Levin: 'Queen sparks 'one real concern' ahead of Platinum Jubilee'
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Ken Clarke’s son, whose father had a near unique glimpse of the Queen as she travelled to Nairobi as a young princess, only to come home early as the new Queen, has revealed the change in her countenance his dad witnessed – from the “happiest woman in the world” to “thunderstruck”. Ken Clarke, who died aged 88 in 2003, was one of only four stewards on the 25-year-old’s now famous flight to and from Kenya in February 1952, and spoke of how impressed he was with the young woman’s handling of her grief and new responsibility.
He told his family how the Queen enjoyed her usual gin and tonic on the way over, but stayed alcohol-free on the way back after her father King George VI died suddenly – making her the new monarch.
Mr Clarke’s son, also called Ken, 83, has spoken for the first time about his father’s experience on that famous flight.
Ken Jnr said: “My father recalls the Queen flying out as the happiest woman in the world – and then just looking thunderstruck on the way back.
“He said she seemed under an enormous amount of pressure coming home – and all the crew treated her with respect and dignity, with the pilot even shaking her hand.
“My father said Queen enjoyed the occasional G&T during her travels and on that flight out to Kenya she had at least one. Although she certainly didn’t drink on the flight back.
“He revered her from that day. I think a lot of it was to do with how discreetly she had to handle her grief after her father died, I think he was very impressed with that.”
Princess Elizabeth flew aboard the BOAC Argonaut ‘Atlanta’ with the Duke of Edinburgh at the start of the Royal Tour of Kenya on February 1, 1952.
However, just six days later the now-Queen was on a flight home. Her father had died on February 6, prompting her immediate accession to the throne.
Mr Clarke’s duties on board included serving her tea, preparing her food, and making sure her favourite drink, a gin and tonic, was ready for her.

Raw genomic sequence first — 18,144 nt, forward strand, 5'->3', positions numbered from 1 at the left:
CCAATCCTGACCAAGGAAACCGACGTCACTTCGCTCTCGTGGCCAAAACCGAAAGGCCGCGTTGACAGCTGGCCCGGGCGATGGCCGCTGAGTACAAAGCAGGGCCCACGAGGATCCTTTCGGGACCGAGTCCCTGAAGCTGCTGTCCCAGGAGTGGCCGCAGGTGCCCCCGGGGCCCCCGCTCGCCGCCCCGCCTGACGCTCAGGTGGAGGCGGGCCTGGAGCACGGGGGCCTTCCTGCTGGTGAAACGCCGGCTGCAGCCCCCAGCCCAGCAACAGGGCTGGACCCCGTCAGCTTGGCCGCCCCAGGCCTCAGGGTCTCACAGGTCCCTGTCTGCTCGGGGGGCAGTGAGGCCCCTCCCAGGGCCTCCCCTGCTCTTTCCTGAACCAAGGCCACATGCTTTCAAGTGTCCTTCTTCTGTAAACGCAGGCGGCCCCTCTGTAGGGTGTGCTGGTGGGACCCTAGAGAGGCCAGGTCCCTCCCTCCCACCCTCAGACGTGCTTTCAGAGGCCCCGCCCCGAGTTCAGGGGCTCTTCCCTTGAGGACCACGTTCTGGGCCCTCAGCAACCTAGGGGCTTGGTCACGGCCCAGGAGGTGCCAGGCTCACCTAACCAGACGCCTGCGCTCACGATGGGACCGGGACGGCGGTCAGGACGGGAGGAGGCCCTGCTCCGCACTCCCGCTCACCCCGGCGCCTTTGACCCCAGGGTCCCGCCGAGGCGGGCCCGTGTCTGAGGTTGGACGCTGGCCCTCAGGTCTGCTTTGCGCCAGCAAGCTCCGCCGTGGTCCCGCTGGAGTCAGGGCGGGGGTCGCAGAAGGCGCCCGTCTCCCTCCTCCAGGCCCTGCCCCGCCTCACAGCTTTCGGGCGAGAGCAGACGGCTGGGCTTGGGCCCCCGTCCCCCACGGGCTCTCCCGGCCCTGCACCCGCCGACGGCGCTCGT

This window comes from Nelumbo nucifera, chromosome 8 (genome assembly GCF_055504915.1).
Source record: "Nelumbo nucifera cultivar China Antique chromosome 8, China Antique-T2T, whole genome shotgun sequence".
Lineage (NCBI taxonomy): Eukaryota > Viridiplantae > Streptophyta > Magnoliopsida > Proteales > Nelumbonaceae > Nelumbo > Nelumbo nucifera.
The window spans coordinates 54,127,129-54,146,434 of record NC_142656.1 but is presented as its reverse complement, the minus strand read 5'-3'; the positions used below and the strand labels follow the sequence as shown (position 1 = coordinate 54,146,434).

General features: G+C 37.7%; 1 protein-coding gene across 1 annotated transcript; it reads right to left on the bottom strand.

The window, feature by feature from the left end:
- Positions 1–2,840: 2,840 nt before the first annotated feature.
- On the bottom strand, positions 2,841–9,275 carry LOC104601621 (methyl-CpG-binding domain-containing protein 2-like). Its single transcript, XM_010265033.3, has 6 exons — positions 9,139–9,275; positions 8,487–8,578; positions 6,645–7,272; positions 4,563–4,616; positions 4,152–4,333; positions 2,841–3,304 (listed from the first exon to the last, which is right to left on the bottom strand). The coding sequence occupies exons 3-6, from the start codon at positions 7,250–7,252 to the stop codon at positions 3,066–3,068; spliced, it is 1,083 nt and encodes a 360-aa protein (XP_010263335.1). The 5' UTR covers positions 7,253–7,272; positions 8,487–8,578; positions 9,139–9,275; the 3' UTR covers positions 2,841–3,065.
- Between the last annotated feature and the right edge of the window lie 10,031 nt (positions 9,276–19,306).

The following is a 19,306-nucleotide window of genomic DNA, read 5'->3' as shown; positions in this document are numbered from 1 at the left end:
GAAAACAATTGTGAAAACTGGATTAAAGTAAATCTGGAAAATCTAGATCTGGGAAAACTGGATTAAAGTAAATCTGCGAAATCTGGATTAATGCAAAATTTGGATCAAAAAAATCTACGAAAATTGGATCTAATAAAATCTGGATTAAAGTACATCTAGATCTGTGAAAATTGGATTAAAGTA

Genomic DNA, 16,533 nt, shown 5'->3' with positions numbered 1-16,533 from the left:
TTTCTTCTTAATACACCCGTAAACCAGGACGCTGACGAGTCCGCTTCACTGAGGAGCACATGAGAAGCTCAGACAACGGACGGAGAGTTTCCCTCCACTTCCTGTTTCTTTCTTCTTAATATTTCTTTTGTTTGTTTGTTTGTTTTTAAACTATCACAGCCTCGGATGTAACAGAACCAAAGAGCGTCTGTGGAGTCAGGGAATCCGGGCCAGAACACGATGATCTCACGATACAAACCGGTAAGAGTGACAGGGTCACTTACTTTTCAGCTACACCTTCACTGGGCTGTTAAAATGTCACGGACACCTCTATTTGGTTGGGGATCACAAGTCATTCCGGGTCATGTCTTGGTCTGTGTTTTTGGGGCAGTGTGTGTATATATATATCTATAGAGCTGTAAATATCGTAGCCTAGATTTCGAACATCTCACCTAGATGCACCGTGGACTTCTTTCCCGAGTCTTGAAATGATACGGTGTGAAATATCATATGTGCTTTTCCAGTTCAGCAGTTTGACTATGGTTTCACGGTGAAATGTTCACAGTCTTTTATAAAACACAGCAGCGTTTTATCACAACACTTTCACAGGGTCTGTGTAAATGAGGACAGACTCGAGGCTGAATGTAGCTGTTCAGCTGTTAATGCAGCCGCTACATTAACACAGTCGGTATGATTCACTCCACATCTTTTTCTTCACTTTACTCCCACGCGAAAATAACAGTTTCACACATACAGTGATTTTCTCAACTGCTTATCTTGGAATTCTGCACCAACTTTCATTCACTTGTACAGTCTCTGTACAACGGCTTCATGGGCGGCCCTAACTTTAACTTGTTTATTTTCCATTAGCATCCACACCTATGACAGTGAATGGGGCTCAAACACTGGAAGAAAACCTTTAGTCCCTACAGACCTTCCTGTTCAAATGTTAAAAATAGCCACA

Ken Jnr said: “The stewards all had the same duties – but I think my father was probably more knowledgeable out of the four of them, as he had served as a steward on cruise ships before the war.
He added that his father remained in reverence of the Queen since that day.
He said: ”He was always very proud to say that he had travelled out there with a princess, and travelled back with a Queen.
“And I think she’s done remarkably well. She has been very resilient, especially with everything she has been through with her family.
“He said she was always very nice and polite to her.
“She got to know my father quite well over the years. For the next 25 years after that, he was on every royal flight she took, and she got to know him by name.
“Apparently Philip could be a bit of a pain in the arse – and there was one or two occasions where the Queen had a sharp word with him and said, ‘Don’t speak to Mr Clarke like that.’
“My mother and father were always invited to the Queen’s garden parties at Buckingham Palace – and she even gave him a nice leather wallet when he retired in 1977.”
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The Queen’s famous resilience continues even today.
Having just tested positive for coronavirus, the 95-year-old monarch has continued her royal duties and signed off a touching congratulatory message to Team GB Men’s and Women’s Curling teams.
She has also insisted that her weekly virtual meeting with Boris Johnson go ahead, despite her illness.
Royal commentator Camilla Tominey praised the Queen’s “remarkable resilience” after her husband Prince Philip, who was present during the Kenya trip when she became monarch at 25, died last year.
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